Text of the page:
ROME, July 5, 2018 (LifeSiteNews) — Despite strong opposition from senior Vatican officials and several members of the German episcopate, the permanent council of the German bishops’ conference last week went ahead and published their controversial ‘intercommunion’ handout, with the tacit but sufficient approval of Pope Francis.
The first indication that Pope Francis could favor the kind of innovations initially proposed by German Cardinal Walter Kasper came when he visited the Roman Lutheran congregation in November 2015 accompanied by the Cardinal, and delivered an ambiguous response to a woman asking why she was unable to receive Communion in the Church of her Catholic spouse. Pope Francis’ answer appeared to suggest that if she was comfortable in her conscience doing so she should feel free.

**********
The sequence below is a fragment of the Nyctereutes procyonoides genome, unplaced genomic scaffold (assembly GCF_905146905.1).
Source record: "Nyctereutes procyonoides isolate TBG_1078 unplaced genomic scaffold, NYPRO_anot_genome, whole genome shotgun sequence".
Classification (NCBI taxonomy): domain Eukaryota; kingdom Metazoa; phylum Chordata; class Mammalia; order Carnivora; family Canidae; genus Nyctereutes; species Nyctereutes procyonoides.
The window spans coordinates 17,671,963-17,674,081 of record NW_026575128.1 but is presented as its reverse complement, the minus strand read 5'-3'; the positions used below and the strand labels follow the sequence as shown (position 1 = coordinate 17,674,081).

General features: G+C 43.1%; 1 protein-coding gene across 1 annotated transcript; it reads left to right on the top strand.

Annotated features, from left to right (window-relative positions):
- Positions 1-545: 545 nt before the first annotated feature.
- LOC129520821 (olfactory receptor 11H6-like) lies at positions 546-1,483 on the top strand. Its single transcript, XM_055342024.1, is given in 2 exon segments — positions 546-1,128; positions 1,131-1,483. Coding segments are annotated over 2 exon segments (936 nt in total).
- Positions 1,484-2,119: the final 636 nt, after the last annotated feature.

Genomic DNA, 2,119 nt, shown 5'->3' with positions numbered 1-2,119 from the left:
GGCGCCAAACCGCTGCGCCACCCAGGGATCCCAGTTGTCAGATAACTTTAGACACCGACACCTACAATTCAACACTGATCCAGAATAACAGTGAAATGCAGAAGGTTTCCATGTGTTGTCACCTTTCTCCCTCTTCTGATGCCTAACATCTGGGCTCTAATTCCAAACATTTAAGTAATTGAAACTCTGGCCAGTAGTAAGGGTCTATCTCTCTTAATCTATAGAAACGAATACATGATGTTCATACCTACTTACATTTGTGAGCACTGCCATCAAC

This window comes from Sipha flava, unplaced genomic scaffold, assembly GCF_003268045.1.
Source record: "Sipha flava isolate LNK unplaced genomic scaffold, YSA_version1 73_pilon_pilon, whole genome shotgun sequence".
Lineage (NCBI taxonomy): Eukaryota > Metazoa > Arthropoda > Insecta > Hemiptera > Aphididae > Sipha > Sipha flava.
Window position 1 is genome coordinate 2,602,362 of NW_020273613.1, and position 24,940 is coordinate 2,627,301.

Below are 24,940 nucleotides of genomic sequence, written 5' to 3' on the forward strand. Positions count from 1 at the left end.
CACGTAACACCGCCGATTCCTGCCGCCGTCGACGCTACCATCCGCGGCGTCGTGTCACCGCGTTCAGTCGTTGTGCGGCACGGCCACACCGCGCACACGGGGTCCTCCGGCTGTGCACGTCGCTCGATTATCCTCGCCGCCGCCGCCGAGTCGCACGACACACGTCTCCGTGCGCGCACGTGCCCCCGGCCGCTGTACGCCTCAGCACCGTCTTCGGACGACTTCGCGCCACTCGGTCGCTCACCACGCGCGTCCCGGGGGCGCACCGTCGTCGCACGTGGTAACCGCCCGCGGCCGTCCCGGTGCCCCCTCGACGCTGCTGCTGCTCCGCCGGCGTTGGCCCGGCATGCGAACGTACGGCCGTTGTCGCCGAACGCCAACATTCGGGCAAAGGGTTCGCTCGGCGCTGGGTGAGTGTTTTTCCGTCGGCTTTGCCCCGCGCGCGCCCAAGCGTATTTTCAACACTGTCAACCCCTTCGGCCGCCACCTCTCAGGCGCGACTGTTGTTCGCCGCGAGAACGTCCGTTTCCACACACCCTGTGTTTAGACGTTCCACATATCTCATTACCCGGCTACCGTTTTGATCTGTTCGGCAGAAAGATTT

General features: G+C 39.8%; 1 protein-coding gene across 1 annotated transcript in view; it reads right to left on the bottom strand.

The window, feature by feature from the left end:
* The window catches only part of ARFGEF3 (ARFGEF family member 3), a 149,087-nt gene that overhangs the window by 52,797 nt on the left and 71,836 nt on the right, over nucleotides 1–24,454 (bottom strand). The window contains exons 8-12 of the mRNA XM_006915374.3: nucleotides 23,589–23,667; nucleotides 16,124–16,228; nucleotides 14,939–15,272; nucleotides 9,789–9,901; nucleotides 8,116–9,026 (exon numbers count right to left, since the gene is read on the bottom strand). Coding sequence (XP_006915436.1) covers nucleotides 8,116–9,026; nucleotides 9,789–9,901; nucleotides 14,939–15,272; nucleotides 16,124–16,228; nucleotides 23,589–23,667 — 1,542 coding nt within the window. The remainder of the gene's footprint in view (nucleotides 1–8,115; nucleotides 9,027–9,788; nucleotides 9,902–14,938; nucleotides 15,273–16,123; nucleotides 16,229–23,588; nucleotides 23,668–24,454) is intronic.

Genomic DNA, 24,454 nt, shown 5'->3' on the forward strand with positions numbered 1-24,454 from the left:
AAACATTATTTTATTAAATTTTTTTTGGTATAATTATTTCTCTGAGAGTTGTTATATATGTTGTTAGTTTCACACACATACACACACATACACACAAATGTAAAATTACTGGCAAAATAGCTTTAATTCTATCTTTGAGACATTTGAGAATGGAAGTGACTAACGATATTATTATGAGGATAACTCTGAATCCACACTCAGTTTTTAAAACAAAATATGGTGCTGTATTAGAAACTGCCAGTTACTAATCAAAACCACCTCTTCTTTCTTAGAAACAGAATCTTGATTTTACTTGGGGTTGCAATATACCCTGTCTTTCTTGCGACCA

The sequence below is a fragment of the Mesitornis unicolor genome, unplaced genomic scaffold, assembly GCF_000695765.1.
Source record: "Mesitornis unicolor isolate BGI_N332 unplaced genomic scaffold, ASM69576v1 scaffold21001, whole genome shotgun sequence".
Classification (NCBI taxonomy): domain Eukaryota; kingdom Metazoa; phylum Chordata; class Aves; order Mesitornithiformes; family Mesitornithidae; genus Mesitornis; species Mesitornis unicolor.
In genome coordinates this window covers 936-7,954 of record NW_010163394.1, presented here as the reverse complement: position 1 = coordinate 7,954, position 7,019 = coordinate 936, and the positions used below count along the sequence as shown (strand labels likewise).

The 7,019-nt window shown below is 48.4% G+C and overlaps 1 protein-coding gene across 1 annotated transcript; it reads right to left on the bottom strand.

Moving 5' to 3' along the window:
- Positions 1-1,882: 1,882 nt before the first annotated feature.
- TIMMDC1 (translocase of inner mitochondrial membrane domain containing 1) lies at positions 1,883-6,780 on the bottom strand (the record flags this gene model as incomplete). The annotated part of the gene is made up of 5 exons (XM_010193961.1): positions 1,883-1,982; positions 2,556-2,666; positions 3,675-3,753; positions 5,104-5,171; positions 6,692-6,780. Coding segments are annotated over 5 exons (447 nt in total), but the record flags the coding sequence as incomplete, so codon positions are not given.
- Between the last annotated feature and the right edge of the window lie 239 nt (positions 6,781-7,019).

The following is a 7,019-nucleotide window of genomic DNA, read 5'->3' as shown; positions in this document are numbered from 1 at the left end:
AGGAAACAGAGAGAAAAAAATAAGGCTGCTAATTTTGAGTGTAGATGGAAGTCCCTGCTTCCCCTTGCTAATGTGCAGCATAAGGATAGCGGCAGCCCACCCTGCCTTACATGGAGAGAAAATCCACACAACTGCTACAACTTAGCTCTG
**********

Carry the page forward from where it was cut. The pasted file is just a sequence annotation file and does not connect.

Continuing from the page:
The implications of this were taken up in a document prepared by the German bishops conference but opposed by a minority of its members in March. Since then, a war of attrition over the admissibility of such proposals has been waged within Germany and the Roman Curia leading to a cacophony of opposed legal and doctrinal pronouncements of disputed and varying authority.
Confused? The following timeline is offered as a guide for the concerned reader.
November 15, 2015: Pope Francis visits the Lutheran community in Rome. Asked by a Lutheran woman married to a Roman Catholic what can be done so that they can receive Communion together, Pope Francis appears to suggest that if she is comfortable in her conscience receiving the Holy Eucharist she should feel free. He tells her: “Speak with the Lord and move forward. I dare not say more.” Watch their exchange here.